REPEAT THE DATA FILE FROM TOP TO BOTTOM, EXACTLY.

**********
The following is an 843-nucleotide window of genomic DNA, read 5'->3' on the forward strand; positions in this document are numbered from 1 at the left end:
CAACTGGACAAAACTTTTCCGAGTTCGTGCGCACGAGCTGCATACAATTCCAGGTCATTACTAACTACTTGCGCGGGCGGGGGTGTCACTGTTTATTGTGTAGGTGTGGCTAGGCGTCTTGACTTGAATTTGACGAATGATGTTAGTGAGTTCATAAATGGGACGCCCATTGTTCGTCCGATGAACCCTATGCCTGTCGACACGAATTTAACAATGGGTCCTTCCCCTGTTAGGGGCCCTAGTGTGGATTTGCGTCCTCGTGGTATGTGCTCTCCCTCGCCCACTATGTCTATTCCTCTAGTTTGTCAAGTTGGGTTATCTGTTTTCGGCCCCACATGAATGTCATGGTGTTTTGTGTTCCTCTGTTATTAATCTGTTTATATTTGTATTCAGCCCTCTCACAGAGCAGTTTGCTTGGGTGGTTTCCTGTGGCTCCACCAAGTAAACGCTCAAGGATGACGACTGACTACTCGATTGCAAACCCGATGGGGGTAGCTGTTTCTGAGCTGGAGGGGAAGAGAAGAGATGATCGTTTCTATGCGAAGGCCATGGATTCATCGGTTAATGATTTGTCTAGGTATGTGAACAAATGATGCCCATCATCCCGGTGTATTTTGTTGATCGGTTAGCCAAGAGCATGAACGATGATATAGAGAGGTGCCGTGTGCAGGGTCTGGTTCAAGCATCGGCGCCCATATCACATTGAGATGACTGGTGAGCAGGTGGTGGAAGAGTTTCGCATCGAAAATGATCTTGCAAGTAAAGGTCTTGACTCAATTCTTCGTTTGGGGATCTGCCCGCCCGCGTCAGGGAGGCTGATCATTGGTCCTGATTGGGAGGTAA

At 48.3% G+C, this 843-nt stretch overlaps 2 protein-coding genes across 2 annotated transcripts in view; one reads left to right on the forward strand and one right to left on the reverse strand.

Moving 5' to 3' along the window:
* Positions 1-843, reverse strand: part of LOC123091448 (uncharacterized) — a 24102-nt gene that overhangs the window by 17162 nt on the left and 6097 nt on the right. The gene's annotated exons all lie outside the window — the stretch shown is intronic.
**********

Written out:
The following is an 843-nucleotide window of genomic DNA, read 5'->3' on the forward strand; positions in this document are numbered from 1 at the left end:
CAACTGGACAAAACTTTTCCGAGTTCGTGCGCACGAGCTGCATACAATTCCAGGTCATTACTAACTACTTGCGCGGGCGGGGGTGTCACTGTTTATTGTGTAGGTGTGGCTAGGCGTCTTGACTTGAATTTGACGAATGATGTTAGTGAGTTCATAAATGGGACGCCCATTGTTCGTCCGATGAACCCTATGCCTGTCGACACGAATTTAACAATGGGTCCTTCCCCTGTTAGGGGCCCTAGTGTGGATTTGCGTCCTCGTGGTATGTGCTCTCCCTCGCCCACTATGTCTATTCCTCTAGTTTGTCAAGTTGGGTTATCTGTTTTCGGCCCCACATGAATGTCATGGTGTTTTGTGTTCCTCTGTTATTAATCTGTTTATATTTGTATTCAGCCCTCTCACAGAGCAGTTTGCTTGGGTGGTTTCCTGTGGCTCCACCAAGTAAACGCTCAAGGATGACGACTGACTACTCGATTGCAAACCCGATGGGGGTAGCTGTTTCTGAGCTGGAGGGGAAGAGAAGAGATGATCGTTTCTATGCGAAGGCCATGGATTCATCGGTTAATGATTTGTCTAGGTATGTGAACAAATGATGCCCATCATCCCGGTGTATTTTGTTGATCGGTTAGCCAAGAGCATGAACGATGATATAGAGAGGTGCCGTGTGCAGGGTCTGGTTCAAGCATCGGCGCCCATATCACATTGAGATGACTGGTGAGCAGGTGGTGGAAGAGTTTCGCATCGAAAATGATCTTGCAAGTAAAGGTCTTGACTCAATTCTTCGTTTGGGGATCTGCCCGCCCGCGTCAGGGAGGCTGATCATTGGTCCTGATTGGGAGGTAA

At 48.3% G+C, this 843-nt stretch overlaps 2 protein-coding genes across 2 annotated transcripts in view; one reads left to right on the forward strand and one right to left on the reverse strand.

Moving 5' to 3' along the window:
* Positions 1-843, reverse strand: part of LOC123091448 (uncharacterized) — a 24102-nt gene that overhangs the window by 17162 nt on the left and 6097 nt on the right. The gene's annotated exons all lie outside the window — the stretch shown is intronic.